Just because the magazines are still being sold in Colorado does not mean the law has never been enforced.
In two of the stores our producer visited, employees provided similar, albeit inaccurate, stories.
“There’s only been one prosecuted case of it ever even recorded, and he had 12 other charges in front of the one,” said the employee at Iron Horse Armory.
“There’s never been anybody prosecuted in our state for having a bigger magazine,” said an employee at Sportsman’s Warehouse at 5125 N. Elizabeth St. in Pueblo. “They did do one of them, it was an add-on charge. I don’t know if it was a burglary or something, but they added those charges, plus he had a high-cap magazine, so they added it on to him, but nobody’s ever been actually charged for that.”
Someone has been charged with the large-capacity magazine ban more than once. However, the employees were accurate in saying it’s not the primary offense.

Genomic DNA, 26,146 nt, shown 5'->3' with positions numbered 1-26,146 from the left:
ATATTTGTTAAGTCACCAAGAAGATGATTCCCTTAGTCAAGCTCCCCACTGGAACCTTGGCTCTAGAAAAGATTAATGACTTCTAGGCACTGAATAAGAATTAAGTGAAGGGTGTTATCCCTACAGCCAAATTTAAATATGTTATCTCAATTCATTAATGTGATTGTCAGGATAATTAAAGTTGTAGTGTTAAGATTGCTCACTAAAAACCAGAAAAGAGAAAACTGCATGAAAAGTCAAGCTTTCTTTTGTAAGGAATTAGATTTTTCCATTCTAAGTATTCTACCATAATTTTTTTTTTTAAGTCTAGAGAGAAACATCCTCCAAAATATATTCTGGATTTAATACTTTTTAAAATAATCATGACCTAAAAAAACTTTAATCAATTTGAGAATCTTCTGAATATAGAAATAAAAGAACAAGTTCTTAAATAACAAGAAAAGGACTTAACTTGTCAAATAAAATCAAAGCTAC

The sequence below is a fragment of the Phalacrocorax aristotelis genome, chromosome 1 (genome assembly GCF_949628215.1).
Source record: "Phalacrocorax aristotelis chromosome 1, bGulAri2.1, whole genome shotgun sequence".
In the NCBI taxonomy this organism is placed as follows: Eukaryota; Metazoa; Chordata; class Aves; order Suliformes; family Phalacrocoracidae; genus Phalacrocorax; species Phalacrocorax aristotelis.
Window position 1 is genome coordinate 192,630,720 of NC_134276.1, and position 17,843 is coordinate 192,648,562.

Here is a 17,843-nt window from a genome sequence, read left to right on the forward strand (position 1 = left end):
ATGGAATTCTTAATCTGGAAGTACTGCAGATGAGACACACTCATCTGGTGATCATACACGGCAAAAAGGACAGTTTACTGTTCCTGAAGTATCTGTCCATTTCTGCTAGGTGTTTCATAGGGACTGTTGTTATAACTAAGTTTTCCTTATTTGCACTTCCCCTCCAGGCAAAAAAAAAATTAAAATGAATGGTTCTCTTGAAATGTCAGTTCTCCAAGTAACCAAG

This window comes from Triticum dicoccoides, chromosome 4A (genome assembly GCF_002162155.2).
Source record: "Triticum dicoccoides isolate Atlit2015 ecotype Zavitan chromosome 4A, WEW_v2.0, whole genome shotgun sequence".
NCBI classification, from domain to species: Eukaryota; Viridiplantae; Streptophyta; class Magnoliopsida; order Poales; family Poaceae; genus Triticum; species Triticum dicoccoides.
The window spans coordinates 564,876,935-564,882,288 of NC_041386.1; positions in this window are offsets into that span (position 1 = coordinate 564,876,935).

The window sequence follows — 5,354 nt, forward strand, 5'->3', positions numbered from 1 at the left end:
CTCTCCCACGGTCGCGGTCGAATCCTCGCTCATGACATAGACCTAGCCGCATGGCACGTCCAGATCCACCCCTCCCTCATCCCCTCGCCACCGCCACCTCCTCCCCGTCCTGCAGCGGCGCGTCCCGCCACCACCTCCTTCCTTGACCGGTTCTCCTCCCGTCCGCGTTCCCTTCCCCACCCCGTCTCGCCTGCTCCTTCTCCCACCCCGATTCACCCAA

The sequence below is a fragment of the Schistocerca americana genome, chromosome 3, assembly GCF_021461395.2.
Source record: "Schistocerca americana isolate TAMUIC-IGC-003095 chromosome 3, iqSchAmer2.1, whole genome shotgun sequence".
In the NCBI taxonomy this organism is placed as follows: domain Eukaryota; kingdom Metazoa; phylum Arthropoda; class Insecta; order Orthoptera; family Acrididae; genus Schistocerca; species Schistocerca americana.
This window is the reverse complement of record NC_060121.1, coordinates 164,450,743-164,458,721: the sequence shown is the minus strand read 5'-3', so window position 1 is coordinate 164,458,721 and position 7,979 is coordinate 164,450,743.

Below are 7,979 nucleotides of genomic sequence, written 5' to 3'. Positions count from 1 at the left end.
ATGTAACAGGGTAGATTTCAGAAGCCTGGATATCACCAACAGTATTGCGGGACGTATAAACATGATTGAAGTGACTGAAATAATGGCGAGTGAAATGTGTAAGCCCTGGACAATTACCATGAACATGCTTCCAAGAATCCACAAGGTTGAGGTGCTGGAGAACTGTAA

The law has mainly been used similarly to a seatbelt violation; not a primary violation. The large-capacity magazine ban has been used as a charge 128 times in six years. The majority of the time, the person was charged with another crime, such as a drug or traffic offense, and then the large-capacity magazine violation was included when a large-capacity magazine was discovered as part of the offense. There were at least three instances where the large-capacity magazine violation was the only charge.
In 12 of the 128 cases, the person was sentenced for having a magazine holding more than 15 rounds of ammunition.
Six of those cases resulted in time behind bars.
— Five of those cases resulted in probation and not time in jail or prison.
— All were required to pay into the Victims Assistance Fund.
— Most paid court fines.
In 2015, Nicholas Motley was the first person sentenced under the ban. According to court documents, he served 24 days in jail and was fined $1,363.50.